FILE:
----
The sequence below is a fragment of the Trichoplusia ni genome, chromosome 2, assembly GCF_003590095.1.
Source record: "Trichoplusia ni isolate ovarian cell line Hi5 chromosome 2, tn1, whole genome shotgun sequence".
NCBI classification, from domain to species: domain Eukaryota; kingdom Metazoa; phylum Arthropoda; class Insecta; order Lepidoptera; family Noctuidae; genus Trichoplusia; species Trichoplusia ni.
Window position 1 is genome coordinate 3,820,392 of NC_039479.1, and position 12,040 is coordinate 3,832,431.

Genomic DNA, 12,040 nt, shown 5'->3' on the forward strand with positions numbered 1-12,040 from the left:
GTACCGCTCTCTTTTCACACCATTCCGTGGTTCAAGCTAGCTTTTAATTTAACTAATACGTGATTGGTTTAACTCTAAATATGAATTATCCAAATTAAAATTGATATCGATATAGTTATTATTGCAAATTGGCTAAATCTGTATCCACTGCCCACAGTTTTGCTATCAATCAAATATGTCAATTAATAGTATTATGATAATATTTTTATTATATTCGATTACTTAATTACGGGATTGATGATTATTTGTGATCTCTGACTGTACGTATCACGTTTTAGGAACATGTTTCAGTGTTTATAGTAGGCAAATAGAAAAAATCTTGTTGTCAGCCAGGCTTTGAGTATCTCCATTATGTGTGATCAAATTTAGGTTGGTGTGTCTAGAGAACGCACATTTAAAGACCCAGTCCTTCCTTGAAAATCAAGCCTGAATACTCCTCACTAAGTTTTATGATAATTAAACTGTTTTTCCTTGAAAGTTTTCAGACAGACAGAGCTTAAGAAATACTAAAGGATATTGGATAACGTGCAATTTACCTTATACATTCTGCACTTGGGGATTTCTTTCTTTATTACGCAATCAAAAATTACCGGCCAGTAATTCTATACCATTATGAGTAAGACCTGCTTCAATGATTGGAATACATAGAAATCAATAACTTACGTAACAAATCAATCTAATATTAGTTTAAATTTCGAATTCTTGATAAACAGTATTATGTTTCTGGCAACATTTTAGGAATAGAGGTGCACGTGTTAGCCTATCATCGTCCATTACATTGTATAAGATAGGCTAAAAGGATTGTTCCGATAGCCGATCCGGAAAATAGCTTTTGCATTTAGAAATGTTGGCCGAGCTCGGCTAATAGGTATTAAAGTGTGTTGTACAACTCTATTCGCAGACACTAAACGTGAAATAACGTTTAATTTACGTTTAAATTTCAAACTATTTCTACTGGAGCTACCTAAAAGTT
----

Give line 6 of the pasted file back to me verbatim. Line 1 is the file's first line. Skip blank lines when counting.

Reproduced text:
GTACCGCTCTCTTTTCACACCATTCCGTGGTTCAAGCTAGCTTTTAATTTAACTAATACGTGATTGGTTTAACTCTAAATATGAATTATCCAAATTAAAATTGATATCGATATAGTTATTATTGCAAATTGGCTAAATCTGTATCCACTGCCCACAGTTTTGCTATCAATCAAATATGTCAATTAATAGTATTATGATAATATTTTTATTATATTCGATTACTTAATTACGGGATTGATGATTATTTGTGATCTCTGACTGTACGTATCACGTTTTAGGAACATGTTTCAGTGTTTATAGTAGGCAAATAGAAAAAATCTTGTTGTCAGCCAGGCTTTGAGTATCTCCATTATGTGTGATCAAATTTAGGTTGGTGTGTCTAGAGAACGCACATTTAAAGACCCAGTCCTTCCTTGAAAATCAAGCCTGAATACTCCTCACTAAGTTTTATGATAATTAAACTGTTTTTCCTTGAAAGTTTTCAGACAGACAGAGCTTAAGAAATACTAAAGGATATTGGATAACGTGCAATTTACCTTATACATTCTGCACTTGGGGATTTCTTTCTTTATTACGCAATCAAAAATTACCGGCCAGTAATTCTATACCATTATGAGTAAGACCTGCTTCAATGATTGGAATACATAGAAATCAATAACTTACGTAACAAATCAATCTAATATTAGTTTAAATTTCGAATTCTTGATAAACAGTATTATGTTTCTGGCAACATTTTAGGAATAGAGGTGCACGTGTTAGCCTATCATCGTCCATTACATTGTATAAGATAGGCTAAAAGGATTGTTCCGATAGCCGATCCGGAAAATAGCTTTTGCATTTAGAAATGTTGGCCGAGCTCGGCTAATAGGTATTAAAGTGTGTTGTACAACTCTATTCGCAGACACTAAACGTGAAATAACGTTTAATTTACGTTTAAATTTCAAACTATTTCTACTGGAGCTACCTAAAAGTT